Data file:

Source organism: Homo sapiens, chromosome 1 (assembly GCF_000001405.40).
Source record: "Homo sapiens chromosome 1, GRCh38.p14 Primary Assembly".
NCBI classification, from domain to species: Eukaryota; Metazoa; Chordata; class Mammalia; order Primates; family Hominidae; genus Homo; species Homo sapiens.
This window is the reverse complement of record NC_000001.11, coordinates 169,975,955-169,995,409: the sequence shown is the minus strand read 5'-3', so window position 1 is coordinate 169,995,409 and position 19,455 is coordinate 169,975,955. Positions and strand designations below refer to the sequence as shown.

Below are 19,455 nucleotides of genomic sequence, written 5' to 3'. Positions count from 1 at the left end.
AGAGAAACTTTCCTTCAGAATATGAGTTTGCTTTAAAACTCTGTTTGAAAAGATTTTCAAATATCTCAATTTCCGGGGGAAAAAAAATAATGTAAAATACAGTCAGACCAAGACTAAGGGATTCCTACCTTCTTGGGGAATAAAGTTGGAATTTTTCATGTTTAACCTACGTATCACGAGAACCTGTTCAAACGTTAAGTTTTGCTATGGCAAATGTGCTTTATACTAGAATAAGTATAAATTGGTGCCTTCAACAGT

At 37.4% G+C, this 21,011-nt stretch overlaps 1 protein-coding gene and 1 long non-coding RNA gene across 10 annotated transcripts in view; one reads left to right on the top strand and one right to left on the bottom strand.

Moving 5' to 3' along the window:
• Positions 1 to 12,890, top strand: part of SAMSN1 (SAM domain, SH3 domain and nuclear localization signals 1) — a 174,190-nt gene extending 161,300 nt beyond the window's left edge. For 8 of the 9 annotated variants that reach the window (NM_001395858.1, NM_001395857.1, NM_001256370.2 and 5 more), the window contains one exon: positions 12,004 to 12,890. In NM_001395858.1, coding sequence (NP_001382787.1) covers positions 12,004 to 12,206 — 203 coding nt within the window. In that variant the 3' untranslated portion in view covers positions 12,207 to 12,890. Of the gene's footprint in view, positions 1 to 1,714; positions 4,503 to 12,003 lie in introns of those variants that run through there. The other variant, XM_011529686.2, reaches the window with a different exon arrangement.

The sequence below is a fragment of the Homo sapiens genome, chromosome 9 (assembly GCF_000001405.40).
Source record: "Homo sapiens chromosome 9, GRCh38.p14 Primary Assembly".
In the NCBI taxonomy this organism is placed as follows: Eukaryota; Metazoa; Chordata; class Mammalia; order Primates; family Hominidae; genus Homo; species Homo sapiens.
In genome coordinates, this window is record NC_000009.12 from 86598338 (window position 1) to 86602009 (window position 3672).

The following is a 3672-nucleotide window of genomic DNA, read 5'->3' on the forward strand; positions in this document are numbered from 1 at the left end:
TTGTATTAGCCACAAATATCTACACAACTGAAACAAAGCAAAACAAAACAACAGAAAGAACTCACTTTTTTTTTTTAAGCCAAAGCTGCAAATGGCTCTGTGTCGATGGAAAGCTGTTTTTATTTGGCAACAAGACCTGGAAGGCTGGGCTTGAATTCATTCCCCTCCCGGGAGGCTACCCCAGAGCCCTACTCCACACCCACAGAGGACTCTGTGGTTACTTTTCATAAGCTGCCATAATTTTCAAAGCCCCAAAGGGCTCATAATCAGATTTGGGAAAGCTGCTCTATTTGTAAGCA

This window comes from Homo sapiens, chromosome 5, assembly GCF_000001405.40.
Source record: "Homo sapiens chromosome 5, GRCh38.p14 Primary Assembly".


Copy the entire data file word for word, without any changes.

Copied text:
Source organism: Homo sapiens, chromosome 1 (assembly GCF_000001405.40).
Source record: "Homo sapiens chromosome 1, GRCh38.p14 Primary Assembly".
NCBI classification, from domain to species: Eukaryota; Metazoa; Chordata; class Mammalia; order Primates; family Hominidae; genus Homo; species Homo sapiens.
This window is the reverse complement of record NC_000001.11, coordinates 169,975,955-169,995,409: the sequence shown is the minus strand read 5'-3', so window position 1 is coordinate 169,995,409 and position 19,455 is coordinate 169,975,955. Positions and strand designations below refer to the sequence as shown.

Below are 19,455 nucleotides of genomic sequence, written 5' to 3'. Positions count from 1 at the left end.
AGAGAAACTTTCCTTCAGAATATGAGTTTGCTTTAAAACTCTGTTTGAAAAGATTTTCAAATATCTCAATTTCCGGGGGAAAAAAAATAATGTAAAATACAGTCAGACCAAGACTAAGGGATTCCTACCTTCTTGGGGAATAAAGTTGGAATTTTTCATGTTTAACCTACGTATCACGAGAACCTGTTCAAACGTTAAGTTTTGCTATGGCAAATGTGCTTTATACTAGAATAAGTATAAATTGGTGCCTTCAACAGT

At 37.4% G+C, this 21,011-nt stretch overlaps 1 protein-coding gene and 1 long non-coding RNA gene across 10 annotated transcripts in view; one reads left to right on the top strand and one right to left on the bottom strand.

Moving 5' to 3' along the window:
• Positions 1 to 12,890, top strand: part of SAMSN1 (SAM domain, SH3 domain and nuclear localization signals 1) — a 174,190-nt gene extending 161,300 nt beyond the window's left edge. For 8 of the 9 annotated variants that reach the window (NM_001395858.1, NM_001395857.1, NM_001256370.2 and 5 more), the window contains one exon: positions 12,004 to 12,890. In NM_001395858.1, coding sequence (NP_001382787.1) covers positions 12,004 to 12,206 — 203 coding nt within the window. In that variant the 3' untranslated portion in view covers positions 12,207 to 12,890. Of the gene's footprint in view, positions 1 to 1,714; positions 4,503 to 12,003 lie in introns of those variants that run through there. The other variant, XM_011529686.2, reaches the window with a different exon arrangement.

The sequence below is a fragment of the Homo sapiens genome, chromosome 9 (assembly GCF_000001405.40).
Source record: "Homo sapiens chromosome 9, GRCh38.p14 Primary Assembly".
In the NCBI taxonomy this organism is placed as follows: Eukaryota; Metazoa; Chordata; class Mammalia; order Primates; family Hominidae; genus Homo; species Homo sapiens.
In genome coordinates, this window is record NC_000009.12 from 86598338 (window position 1) to 86602009 (window position 3672).

The following is a 3672-nucleotide window of genomic DNA, read 5'->3' on the forward strand; positions in this document are numbered from 1 at the left end:
TTGTATTAGCCACAAATATCTACACAACTGAAACAAAGCAAAACAAAACAACAGAAAGAACTCACTTTTTTTTTTTAAGCCAAAGCTGCAAATGGCTCTGTGTCGATGGAAAGCTGTTTTTATTTGGCAACAAGACCTGGAAGGCTGGGCTTGAATTCATTCCCCTCCCGGGAGGCTACCCCAGAGCCCTACTCCACACCCACAGAGGACTCTGTGGTTACTTTTCATAAGCTGCCATAATTTTCAAAGCCCCAAAGGGCTCATAATCAGATTTGGGAAAGCTGCTCTATTTGTAAGCA

This window comes from Homo sapiens, chromosome 5, assembly GCF_000001405.40.
Source record: "Homo sapiens chromosome 5, GRCh38.p14 Primary Assembly".